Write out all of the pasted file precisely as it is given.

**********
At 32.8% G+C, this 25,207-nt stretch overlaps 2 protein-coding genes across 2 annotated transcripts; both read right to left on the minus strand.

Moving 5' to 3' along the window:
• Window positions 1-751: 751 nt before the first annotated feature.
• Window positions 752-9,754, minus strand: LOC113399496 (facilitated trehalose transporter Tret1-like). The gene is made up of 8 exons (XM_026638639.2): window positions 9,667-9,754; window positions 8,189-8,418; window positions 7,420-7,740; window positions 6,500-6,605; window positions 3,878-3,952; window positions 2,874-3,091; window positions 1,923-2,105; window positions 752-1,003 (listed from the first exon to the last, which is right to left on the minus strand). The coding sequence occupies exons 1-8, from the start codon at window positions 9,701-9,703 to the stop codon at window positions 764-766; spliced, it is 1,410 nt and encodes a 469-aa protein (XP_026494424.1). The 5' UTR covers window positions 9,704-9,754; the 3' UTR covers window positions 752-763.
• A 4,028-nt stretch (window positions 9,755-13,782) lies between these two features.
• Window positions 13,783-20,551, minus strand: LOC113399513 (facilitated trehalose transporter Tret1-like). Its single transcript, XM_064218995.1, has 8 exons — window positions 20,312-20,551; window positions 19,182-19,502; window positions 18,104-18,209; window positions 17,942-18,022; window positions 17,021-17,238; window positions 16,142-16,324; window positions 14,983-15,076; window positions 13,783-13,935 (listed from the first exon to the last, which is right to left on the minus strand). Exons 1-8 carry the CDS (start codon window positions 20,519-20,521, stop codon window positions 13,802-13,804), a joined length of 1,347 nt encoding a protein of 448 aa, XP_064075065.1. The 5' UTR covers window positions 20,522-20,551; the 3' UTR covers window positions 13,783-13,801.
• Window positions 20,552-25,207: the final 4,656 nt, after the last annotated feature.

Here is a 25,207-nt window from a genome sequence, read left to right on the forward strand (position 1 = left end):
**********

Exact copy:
At 32.8% G+C, this 25,207-nt stretch overlaps 2 protein-coding genes across 2 annotated transcripts; both read right to left on the minus strand.

Moving 5' to 3' along the window:
• Window positions 1-751: 751 nt before the first annotated feature.
• Window positions 752-9,754, minus strand: LOC113399496 (facilitated trehalose transporter Tret1-like). The gene is made up of 8 exons (XM_026638639.2): window positions 9,667-9,754; window positions 8,189-8,418; window positions 7,420-7,740; window positions 6,500-6,605; window positions 3,878-3,952; window positions 2,874-3,091; window positions 1,923-2,105; window positions 752-1,003 (listed from the first exon to the last, which is right to left on the minus strand). The coding sequence occupies exons 1-8, from the start codon at window positions 9,701-9,703 to the stop codon at window positions 764-766; spliced, it is 1,410 nt and encodes a 469-aa protein (XP_026494424.1). The 5' UTR covers window positions 9,704-9,754; the 3' UTR covers window positions 752-763.
• A 4,028-nt stretch (window positions 9,755-13,782) lies between these two features.
• Window positions 13,783-20,551, minus strand: LOC113399513 (facilitated trehalose transporter Tret1-like). Its single transcript, XM_064218995.1, has 8 exons — window positions 20,312-20,551; window positions 19,182-19,502; window positions 18,104-18,209; window positions 17,942-18,022; window positions 17,021-17,238; window positions 16,142-16,324; window positions 14,983-15,076; window positions 13,783-13,935 (listed from the first exon to the last, which is right to left on the minus strand). Exons 1-8 carry the CDS (start codon window positions 20,519-20,521, stop codon window positions 13,802-13,804), a joined length of 1,347 nt encoding a protein of 448 aa, XP_064075065.1. The 5' UTR covers window positions 20,522-20,551; the 3' UTR covers window positions 13,783-13,801.
• Window positions 20,552-25,207: the final 4,656 nt, after the last annotated feature.

Here is a 25,207-nt window from a genome sequence, read left to right on the forward strand (position 1 = left end):